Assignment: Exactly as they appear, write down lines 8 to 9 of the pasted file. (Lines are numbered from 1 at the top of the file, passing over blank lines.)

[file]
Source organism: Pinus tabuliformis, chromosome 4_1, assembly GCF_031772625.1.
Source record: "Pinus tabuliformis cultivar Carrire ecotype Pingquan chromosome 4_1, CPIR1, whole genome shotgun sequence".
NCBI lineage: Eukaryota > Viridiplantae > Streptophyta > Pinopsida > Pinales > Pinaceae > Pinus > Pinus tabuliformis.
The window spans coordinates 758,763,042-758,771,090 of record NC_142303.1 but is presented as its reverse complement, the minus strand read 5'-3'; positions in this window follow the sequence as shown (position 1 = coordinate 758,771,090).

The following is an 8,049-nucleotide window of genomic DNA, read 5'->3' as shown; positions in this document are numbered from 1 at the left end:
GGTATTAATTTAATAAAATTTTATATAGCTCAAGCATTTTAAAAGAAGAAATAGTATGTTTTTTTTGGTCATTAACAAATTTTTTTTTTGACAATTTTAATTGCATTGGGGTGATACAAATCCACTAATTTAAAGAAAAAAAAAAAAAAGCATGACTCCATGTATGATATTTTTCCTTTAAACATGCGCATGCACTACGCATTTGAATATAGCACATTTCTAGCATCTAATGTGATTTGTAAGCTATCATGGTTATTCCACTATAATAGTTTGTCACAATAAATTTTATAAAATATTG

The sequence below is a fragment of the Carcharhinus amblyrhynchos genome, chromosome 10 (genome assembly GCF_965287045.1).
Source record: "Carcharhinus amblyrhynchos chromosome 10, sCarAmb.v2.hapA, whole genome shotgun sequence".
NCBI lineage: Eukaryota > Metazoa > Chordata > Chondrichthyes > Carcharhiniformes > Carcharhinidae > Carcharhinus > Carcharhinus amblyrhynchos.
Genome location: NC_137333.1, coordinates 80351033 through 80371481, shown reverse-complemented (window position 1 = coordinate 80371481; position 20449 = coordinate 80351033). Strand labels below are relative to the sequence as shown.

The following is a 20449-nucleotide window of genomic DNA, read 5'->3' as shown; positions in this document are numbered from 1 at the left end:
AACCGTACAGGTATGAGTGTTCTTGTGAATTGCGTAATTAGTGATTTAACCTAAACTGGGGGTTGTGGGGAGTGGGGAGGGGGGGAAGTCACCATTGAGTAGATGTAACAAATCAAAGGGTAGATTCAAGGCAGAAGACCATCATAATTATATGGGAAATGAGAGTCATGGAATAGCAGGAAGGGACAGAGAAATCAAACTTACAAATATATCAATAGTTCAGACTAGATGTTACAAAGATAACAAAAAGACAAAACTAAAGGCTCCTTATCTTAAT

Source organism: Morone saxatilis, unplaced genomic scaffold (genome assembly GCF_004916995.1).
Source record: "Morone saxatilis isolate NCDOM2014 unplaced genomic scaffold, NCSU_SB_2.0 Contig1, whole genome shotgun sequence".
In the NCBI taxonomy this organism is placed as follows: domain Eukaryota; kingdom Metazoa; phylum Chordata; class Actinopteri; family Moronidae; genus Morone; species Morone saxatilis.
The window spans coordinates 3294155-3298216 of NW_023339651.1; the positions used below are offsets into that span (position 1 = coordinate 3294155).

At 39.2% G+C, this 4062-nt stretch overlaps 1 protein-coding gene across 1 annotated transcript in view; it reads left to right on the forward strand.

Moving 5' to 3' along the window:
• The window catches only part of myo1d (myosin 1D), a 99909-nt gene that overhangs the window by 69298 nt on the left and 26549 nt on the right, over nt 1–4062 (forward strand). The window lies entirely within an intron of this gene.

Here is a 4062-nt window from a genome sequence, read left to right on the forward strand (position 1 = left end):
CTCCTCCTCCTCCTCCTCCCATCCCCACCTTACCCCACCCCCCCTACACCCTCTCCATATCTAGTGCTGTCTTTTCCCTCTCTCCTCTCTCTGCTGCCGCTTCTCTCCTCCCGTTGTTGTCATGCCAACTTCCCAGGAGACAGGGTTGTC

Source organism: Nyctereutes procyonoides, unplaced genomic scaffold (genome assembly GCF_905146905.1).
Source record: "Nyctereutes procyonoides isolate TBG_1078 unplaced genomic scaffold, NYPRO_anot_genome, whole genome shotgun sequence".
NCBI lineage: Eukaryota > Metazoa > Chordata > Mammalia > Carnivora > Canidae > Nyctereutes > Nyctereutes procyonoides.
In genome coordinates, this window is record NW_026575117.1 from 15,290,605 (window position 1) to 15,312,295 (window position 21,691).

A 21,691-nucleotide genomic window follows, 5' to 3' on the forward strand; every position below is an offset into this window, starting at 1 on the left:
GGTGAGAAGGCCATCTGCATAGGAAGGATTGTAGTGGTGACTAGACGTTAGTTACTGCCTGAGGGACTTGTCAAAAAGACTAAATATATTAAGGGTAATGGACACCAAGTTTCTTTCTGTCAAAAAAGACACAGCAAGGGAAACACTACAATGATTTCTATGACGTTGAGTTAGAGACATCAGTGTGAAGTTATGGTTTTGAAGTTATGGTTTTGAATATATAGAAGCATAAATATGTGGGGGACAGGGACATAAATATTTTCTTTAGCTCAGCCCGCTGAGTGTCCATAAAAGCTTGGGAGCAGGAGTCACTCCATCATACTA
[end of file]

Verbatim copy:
Source record: "Carcharhinus amblyrhynchos chromosome 10, sCarAmb.v2.hapA, whole genome shotgun sequence".
NCBI lineage: Eukaryota > Metazoa > Chordata > Chondrichthyes > Carcharhiniformes > Carcharhinidae > Carcharhinus > Carcharhinus amblyrhynchos.